requires a completely different way of thinking from existing software
design.


Again, that's not what I am proposing. They have hundreds of multipliers and DSP blocks in FPGAs with no one worrying about how they will tie together. These CPUs would be similar.


Quote:
Add to that a language that works backwards, and a syntax that
looks like the cat walked across the keyboard, and you have something
that has programmers running away.


Now you are interjecting your own thoughts. I never suggested that cats be used to program these CPUs.


> My experience with Forth is small and outdated, but not non-existent.

Too bad this isn't about Forth.


Quote:
I've worked with dozens of programming languages over the years - I've
studied CSP, programmed in Occam, functional programming languages, lots
of assemblies, a small amount of CPLD/FPGA work in various languages,
and many other kinds of coding.


There are many areas where a "little" knowledge is a dangerous thing. I think programming languages and especially FPGA design are among those areas.


Quote:
(Most of my work for the past years has
been C, C++ and Python.) I'm not afraid of learning new things. But
when I looked at some of the examples for the GA144, three things struck
me. One is that it was amazing how much they got on the device.
Another is to wonder about the limitations you get from the this sort of
architecture. (That is a big turn-off with the XMOS. It's
fantastically easy to make nice software-based peripherals using
hardware threads. And fantastically easy to run out of hardware threads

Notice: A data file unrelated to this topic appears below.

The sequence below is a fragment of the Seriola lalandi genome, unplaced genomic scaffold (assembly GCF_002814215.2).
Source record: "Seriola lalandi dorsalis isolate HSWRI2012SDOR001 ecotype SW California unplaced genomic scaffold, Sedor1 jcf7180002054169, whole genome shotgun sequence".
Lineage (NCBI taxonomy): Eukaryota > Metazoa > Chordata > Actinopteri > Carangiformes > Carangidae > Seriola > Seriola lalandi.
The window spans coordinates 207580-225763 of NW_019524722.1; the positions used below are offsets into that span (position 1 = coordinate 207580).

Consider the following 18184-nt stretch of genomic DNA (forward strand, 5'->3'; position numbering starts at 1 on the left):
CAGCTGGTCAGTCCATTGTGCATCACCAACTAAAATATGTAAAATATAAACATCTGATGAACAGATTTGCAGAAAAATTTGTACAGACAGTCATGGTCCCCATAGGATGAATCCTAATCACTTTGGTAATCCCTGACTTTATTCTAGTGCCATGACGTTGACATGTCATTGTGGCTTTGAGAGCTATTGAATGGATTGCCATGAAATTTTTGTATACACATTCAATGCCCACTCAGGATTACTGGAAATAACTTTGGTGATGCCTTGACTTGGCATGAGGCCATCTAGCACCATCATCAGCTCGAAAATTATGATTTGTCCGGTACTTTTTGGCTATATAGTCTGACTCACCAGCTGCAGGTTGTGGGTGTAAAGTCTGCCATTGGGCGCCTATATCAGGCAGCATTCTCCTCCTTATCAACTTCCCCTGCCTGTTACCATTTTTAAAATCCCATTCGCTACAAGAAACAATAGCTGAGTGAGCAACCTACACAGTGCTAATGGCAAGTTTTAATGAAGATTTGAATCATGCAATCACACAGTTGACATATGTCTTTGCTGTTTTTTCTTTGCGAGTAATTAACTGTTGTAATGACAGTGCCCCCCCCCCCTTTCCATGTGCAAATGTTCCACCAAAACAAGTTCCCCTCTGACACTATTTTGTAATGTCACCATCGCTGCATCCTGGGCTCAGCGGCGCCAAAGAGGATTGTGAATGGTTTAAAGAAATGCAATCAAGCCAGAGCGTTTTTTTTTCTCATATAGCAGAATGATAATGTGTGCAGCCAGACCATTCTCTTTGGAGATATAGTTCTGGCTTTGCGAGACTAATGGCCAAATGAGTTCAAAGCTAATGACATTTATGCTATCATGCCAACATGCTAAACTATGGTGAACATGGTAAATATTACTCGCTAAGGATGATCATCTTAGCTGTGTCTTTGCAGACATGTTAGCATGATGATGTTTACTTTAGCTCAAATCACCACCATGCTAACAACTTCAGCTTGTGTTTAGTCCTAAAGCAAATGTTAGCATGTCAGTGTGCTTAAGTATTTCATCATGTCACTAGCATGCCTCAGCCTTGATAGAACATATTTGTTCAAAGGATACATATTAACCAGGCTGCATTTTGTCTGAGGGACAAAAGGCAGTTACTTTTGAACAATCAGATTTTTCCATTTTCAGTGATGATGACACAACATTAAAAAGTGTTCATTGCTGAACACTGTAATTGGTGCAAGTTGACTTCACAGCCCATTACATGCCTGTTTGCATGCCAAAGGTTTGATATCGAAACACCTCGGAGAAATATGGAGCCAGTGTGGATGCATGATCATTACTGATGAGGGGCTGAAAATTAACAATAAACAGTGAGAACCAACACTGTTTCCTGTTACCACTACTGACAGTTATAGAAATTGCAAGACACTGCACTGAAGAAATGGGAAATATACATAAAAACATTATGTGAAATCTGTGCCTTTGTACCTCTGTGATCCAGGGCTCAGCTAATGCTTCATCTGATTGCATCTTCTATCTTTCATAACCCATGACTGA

before you've made the basic peripherals you get in a $0.50
microcontroller.) And the third thing that comes across is how totally
and utterly incomprehensible the software design and the programming
examples are. The GA144 is squarely in the category of technology that
is cool, impressive, and useless in the real world where developers have
to do a job, not play with toys.


I see why you started your comments with the big caveat. You seem to have a bone to pick with Forth and the GA144, neither of which are what I am talking about. You've gotten ahead of yourself.


Quote:
Sure, it would be possible to learn this. But there is no way I could
justify the investment in time and effort that would entail.

And there is no way I would want to go to a language with less safety,
poorer typing, weaker tools, harder testing, more limited static
checking than the development tools I can use now with C and C++.


Yes, well good thing you would never be the person who wrote any code for this. No "programmers" allowed, only FPGA designers... and no amateurs allowed either. Wink


Quote:
In the same way that the other functional logic elements like the
block RAMs and DSP blocks are used for custom functionality which
requires the designer to program by whatever means is devised, these
tiny CPUs would not need a high level language like C. The code in
them would be small enough to be considered "logic" and developed at
the assembly level.

The modern way to use the DSP blocks on FPGA's is either with ready-made
logic blocks, code generator tools like Matlab, or C to hardware
converters. They are not configured manually at a low level. Even if
when they are generated directly from VHDL or Verilog, the developer
writes "x = y * z + w" with the required number of bits in each element,
and the tools turn that into whatever DSP blocks are needed.